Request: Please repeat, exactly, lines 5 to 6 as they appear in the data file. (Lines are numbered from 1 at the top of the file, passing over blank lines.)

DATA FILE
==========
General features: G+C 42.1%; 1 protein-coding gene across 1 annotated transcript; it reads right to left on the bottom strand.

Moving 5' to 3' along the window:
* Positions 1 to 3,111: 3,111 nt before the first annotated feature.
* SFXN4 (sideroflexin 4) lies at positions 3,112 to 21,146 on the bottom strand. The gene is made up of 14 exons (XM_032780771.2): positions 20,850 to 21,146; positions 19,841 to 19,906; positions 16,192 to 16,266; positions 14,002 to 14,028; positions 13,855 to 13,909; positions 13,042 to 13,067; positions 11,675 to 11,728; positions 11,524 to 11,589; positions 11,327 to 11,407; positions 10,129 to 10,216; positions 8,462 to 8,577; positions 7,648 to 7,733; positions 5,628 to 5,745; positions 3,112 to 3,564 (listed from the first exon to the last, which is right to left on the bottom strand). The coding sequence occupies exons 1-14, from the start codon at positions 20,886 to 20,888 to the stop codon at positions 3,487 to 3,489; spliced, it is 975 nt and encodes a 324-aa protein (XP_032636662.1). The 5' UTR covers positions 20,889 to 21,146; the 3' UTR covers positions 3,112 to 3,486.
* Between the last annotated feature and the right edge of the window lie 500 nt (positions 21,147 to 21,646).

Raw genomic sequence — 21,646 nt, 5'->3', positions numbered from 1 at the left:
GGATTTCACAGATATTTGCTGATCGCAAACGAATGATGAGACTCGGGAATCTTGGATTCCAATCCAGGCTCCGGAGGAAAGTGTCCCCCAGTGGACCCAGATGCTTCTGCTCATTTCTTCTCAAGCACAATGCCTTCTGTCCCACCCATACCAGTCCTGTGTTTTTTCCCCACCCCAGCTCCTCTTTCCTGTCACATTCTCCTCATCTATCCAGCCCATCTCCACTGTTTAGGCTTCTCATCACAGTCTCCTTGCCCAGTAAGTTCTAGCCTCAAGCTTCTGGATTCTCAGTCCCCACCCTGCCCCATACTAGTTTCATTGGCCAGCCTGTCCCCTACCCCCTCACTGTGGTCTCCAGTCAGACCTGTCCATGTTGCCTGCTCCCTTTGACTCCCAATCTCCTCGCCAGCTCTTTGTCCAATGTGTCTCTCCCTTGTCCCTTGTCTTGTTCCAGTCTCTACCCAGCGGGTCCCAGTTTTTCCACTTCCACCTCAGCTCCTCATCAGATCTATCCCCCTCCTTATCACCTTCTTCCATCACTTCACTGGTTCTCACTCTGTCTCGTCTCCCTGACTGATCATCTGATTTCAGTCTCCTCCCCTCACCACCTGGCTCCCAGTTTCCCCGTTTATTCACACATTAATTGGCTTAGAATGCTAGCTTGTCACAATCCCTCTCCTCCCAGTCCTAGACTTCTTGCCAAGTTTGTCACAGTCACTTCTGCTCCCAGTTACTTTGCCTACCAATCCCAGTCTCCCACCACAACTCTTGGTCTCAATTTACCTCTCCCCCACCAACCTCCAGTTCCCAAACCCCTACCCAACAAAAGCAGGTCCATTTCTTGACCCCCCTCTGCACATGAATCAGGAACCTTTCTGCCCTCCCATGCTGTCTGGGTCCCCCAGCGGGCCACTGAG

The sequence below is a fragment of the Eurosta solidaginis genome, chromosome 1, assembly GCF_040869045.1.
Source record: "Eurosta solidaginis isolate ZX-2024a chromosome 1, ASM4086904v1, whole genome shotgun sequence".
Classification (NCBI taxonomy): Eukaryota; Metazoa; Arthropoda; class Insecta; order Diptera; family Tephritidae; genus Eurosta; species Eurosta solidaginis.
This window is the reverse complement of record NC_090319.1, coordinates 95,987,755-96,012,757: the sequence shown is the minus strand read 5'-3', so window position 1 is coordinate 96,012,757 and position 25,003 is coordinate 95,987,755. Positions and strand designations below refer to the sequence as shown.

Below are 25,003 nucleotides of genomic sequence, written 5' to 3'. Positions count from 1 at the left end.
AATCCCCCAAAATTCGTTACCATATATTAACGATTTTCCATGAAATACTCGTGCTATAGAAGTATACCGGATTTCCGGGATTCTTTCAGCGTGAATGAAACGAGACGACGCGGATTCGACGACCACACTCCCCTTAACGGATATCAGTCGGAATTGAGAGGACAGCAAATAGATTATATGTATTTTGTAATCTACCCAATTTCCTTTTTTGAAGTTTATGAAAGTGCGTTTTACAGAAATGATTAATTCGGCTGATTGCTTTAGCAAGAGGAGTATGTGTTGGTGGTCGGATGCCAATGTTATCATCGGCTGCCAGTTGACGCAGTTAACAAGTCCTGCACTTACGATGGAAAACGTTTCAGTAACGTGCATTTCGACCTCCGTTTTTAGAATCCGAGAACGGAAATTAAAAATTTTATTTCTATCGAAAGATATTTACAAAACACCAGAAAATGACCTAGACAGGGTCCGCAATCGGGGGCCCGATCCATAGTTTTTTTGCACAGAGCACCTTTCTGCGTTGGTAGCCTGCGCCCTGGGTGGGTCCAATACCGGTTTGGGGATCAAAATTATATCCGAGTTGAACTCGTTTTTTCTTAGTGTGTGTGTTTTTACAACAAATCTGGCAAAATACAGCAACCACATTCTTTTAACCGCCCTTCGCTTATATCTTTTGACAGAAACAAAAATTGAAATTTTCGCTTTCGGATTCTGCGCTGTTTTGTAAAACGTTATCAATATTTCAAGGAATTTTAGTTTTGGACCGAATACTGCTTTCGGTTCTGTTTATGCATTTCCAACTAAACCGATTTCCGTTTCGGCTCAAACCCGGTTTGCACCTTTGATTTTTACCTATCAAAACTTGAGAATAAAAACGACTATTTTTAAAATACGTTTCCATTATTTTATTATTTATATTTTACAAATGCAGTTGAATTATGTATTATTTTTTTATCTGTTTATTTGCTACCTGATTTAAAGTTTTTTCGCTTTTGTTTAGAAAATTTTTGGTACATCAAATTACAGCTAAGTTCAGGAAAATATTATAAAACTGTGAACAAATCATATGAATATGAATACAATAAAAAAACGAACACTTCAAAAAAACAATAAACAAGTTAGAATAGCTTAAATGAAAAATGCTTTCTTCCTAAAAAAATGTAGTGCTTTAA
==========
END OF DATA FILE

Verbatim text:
* Between the last annotated feature and the right edge of the window lie 500 nt (positions 21,147 to 21,646).

Raw genomic sequence — 21,646 nt, 5'->3', positions numbered from 1 at the left: